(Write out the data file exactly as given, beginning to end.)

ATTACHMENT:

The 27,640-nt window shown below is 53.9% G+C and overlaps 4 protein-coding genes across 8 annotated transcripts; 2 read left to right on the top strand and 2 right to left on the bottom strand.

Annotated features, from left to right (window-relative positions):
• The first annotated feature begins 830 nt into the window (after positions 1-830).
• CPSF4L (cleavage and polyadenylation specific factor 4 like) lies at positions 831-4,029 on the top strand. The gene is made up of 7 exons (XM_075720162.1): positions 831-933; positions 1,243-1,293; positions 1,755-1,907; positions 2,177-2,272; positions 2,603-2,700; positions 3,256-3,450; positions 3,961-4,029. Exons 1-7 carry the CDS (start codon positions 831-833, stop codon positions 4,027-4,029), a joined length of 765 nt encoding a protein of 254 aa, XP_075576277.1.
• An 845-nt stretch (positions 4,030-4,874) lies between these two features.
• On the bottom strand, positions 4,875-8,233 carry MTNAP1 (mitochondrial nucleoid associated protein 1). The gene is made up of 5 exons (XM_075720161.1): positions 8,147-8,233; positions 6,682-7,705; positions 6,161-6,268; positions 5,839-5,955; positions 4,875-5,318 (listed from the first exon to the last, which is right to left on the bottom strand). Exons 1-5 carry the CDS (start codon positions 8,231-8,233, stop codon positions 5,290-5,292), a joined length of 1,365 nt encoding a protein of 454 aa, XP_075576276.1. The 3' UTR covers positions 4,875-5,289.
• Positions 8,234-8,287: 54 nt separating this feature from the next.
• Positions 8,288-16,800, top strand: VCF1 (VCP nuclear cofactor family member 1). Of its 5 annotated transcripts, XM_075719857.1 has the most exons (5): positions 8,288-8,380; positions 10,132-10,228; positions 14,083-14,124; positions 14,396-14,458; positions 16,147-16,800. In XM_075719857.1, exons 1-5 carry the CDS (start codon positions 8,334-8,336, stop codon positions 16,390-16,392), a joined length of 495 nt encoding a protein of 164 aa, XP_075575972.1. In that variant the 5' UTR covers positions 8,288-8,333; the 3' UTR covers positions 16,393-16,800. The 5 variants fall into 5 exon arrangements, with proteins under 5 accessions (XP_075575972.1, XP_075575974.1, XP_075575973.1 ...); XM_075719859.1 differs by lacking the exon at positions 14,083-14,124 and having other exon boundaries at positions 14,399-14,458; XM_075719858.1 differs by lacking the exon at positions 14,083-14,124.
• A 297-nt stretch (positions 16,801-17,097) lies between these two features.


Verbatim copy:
The 27,640-nt window shown below is 53.9% G+C and overlaps 4 protein-coding genes across 8 annotated transcripts; 2 read left to right on the top strand and 2 right to left on the bottom strand.

Annotated features, from left to right (window-relative positions):
• The first annotated feature begins 830 nt into the window (after positions 1-830).
• CPSF4L (cleavage and polyadenylation specific factor 4 like) lies at positions 831-4,029 on the top strand. The gene is made up of 7 exons (XM_075720162.1): positions 831-933; positions 1,243-1,293; positions 1,755-1,907; positions 2,177-2,272; positions 2,603-2,700; positions 3,256-3,450; positions 3,961-4,029. Exons 1-7 carry the CDS (start codon positions 831-833, stop codon positions 4,027-4,029), a joined length of 765 nt encoding a protein of 254 aa, XP_075576277.1.
• An 845-nt stretch (positions 4,030-4,874) lies between these two features.
• On the bottom strand, positions 4,875-8,233 carry MTNAP1 (mitochondrial nucleoid associated protein 1). The gene is made up of 5 exons (XM_075720161.1): positions 8,147-8,233; positions 6,682-7,705; positions 6,161-6,268; positions 5,839-5,955; positions 4,875-5,318 (listed from the first exon to the last, which is right to left on the bottom strand). Exons 1-5 carry the CDS (start codon positions 8,231-8,233, stop codon positions 5,290-5,292), a joined length of 1,365 nt encoding a protein of 454 aa, XP_075576276.1. The 3' UTR covers positions 4,875-5,289.
• Positions 8,234-8,287: 54 nt separating this feature from the next.
• Positions 8,288-16,800, top strand: VCF1 (VCP nuclear cofactor family member 1). Of its 5 annotated transcripts, XM_075719857.1 has the most exons (5): positions 8,288-8,380; positions 10,132-10,228; positions 14,083-14,124; positions 14,396-14,458; positions 16,147-16,800. In XM_075719857.1, exons 1-5 carry the CDS (start codon positions 8,334-8,336, stop codon positions 16,390-16,392), a joined length of 495 nt encoding a protein of 164 aa, XP_075575972.1. In that variant the 5' UTR covers positions 8,288-8,333; the 3' UTR covers positions 16,393-16,800. The 5 variants fall into 5 exon arrangements, with proteins under 5 accessions (XP_075575972.1, XP_075575974.1, XP_075575973.1 ...); XM_075719859.1 differs by lacking the exon at positions 14,083-14,124 and having other exon boundaries at positions 14,399-14,458; XM_075719858.1 differs by lacking the exon at positions 14,083-14,124.
• A 297-nt stretch (positions 16,801-17,097) lies between these two features.